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Final Fantasy Tactics Advance


In 1997/1998 Square Soft gave birth to one of the most popular strategy-role playing games to date, Final Fantasy Tactics. This exclusive Sony Playstation title was very popular. The amount of breadth the game involved provided gamers with hours of play and replay. Now again in the year 2003 Square Enix blesses us with another installment in the world of Final Fantasy on Nintendo's ever so popular Game Boy Advance portable gaming system, Final Fantasy Tactics Advance (FFTA).

FFTA takes place in the city of St. Ivalice. The story begins with our hero, Marche Radiuju with his two friends Mewt Randell and Ritz Malbeur being picked on at school. Afterwards Marche makes plans with Mewt and Ritz to come over to his house. Mewt brings this new book he bought that contains the world of Final Fantasy. Later that night something happens and Marche and his friends are magically taken to the fantasy world of Ivalice. As it turns out this Ivalice is the dream world of Mewt. Marche must work by himself attempt to get the real world to return, as both Mewt and Ritz have no desire to return.

Gameplay:
This game contains 300 missions. The world of Ivalice contains five different playable races including Human, Bangaa, NuMou, Viera, and Moogles. There are 34 unique classes that some are race specific, while some are available to more than one. Some of the classes include Soldier, Fighter, Thief, Illusionist, Gladiator, White Monk, Bishop, Time Mage, Sage, Fencer, and so on. You can customize user's abilities; this will be discussed in further detailed later. You can recruit variety of characters into your clan. This is something you will need to do in order to accomplish all 300 missions. You can beat the game without doing so, but...

The game play centralizes around four major systems the world map, the clan system, the battle system, and the class/skills system.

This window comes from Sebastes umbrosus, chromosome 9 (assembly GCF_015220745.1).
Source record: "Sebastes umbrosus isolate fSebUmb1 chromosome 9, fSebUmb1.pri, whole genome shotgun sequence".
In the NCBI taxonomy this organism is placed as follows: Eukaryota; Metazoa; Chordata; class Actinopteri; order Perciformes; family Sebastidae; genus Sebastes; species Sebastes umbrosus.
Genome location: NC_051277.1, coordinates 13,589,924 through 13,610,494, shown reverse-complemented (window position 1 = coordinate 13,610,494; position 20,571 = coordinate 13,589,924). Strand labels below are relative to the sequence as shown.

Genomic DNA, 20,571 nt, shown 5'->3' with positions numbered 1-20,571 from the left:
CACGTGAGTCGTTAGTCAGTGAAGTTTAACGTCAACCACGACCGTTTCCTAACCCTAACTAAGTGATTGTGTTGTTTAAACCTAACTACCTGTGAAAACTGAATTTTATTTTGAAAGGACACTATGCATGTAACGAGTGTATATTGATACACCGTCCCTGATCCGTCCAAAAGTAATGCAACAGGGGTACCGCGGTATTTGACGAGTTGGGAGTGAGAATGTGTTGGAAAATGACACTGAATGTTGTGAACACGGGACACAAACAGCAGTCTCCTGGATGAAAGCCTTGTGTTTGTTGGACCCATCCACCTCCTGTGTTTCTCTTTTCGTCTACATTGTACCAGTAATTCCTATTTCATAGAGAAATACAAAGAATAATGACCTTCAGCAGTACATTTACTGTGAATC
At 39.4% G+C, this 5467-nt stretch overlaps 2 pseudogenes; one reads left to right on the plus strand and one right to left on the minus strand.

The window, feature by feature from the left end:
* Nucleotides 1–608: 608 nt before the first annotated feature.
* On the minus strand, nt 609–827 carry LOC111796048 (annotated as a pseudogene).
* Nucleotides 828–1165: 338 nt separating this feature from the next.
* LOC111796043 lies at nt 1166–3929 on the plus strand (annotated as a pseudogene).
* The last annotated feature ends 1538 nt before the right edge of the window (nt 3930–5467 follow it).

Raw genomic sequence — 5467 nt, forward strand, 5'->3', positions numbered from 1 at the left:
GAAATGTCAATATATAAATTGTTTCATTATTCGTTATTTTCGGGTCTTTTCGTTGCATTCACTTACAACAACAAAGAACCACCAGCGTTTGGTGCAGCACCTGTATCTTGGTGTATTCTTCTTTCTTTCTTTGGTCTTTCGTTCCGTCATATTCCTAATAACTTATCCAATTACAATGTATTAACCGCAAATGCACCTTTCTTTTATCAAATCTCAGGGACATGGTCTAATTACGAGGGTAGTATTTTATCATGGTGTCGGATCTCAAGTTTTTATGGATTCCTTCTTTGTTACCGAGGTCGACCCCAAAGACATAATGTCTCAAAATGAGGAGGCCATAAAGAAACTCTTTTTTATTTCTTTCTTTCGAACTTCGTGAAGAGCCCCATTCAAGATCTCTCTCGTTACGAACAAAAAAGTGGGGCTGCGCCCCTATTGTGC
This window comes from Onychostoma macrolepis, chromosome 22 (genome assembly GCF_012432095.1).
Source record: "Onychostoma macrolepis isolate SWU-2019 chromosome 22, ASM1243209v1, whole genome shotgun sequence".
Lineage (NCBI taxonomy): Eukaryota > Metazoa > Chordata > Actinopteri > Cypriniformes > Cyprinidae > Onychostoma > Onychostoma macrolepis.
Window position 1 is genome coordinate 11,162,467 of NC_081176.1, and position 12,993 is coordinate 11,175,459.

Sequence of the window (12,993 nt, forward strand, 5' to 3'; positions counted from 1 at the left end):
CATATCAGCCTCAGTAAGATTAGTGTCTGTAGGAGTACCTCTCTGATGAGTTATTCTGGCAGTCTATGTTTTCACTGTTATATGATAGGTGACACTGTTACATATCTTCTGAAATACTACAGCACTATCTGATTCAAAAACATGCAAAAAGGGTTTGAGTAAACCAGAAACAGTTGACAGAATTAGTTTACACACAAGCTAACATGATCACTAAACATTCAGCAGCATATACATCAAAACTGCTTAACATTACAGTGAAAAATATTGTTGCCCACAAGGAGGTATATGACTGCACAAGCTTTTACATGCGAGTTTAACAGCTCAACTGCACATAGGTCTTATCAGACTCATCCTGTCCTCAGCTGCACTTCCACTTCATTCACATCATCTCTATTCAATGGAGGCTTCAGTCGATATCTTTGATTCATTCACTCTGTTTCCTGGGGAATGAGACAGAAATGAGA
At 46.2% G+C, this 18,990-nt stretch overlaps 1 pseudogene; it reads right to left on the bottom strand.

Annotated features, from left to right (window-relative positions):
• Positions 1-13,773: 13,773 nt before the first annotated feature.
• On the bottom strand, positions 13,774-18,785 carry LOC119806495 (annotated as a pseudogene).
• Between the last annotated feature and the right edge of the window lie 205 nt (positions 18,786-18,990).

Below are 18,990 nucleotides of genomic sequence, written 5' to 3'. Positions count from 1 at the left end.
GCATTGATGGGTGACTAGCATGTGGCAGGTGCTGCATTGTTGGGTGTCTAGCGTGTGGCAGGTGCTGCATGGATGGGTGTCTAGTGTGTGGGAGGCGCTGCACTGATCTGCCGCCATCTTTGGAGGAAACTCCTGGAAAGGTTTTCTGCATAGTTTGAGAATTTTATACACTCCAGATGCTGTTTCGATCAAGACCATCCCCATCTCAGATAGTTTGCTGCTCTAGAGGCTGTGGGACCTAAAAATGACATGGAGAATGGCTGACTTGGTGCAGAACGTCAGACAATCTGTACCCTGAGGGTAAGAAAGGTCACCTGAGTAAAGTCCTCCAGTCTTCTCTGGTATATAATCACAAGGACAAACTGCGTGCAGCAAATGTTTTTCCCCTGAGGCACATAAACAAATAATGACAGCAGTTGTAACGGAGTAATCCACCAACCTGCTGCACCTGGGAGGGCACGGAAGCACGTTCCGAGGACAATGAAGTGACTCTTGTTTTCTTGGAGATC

The world map is a bird's eye view of the world of Ivalice. The map at the beginning is empty by default. After accomplishing various missions you are given new locations to place upon the world map. By strategically placing locations in different orders you can obtain hidden items. The movement on the world map is also very restrictive. For instance if you are at one location, you may have access to only one or two other locations. However you may move to any place on the world map, whether a location has been placed. At towns you can purchase new equipment, visit the local pub, further along the story and so on. The other locations are used to carry out missions or further along the story.

The clan system is your group of characters. Once in your clan you can accept optional and required missions at a town's pub. Once you have accomplished a mission your clan rank goes up which unlocks other missions, attracts new recruits, and unlocks special items.

The battle system has a board game like feel. The majority of missions you can deploy a total of six of your characters into the battle field. You strategically place them for the initial combat. The game play is completely turn based. The character on the board with the highest speed will move first. Characters are allowed to move and perform one action per turn. The movement is limited by two characteristics, move and jump abilities. The battle field map has vertical and horizontal obstacles like ridges, water, trees, flowers, rocks, etc. Some actions may include fight (attacking with your equipped weapon), skills (to be discussed soon), totema (a specific race's special move), or combo (a class's special move). Another key portion of the battle system is the judgment system. During different periods of time certain skills or skill sets are banned or encouraged during battle. Violating these laws can result in the violator in jail.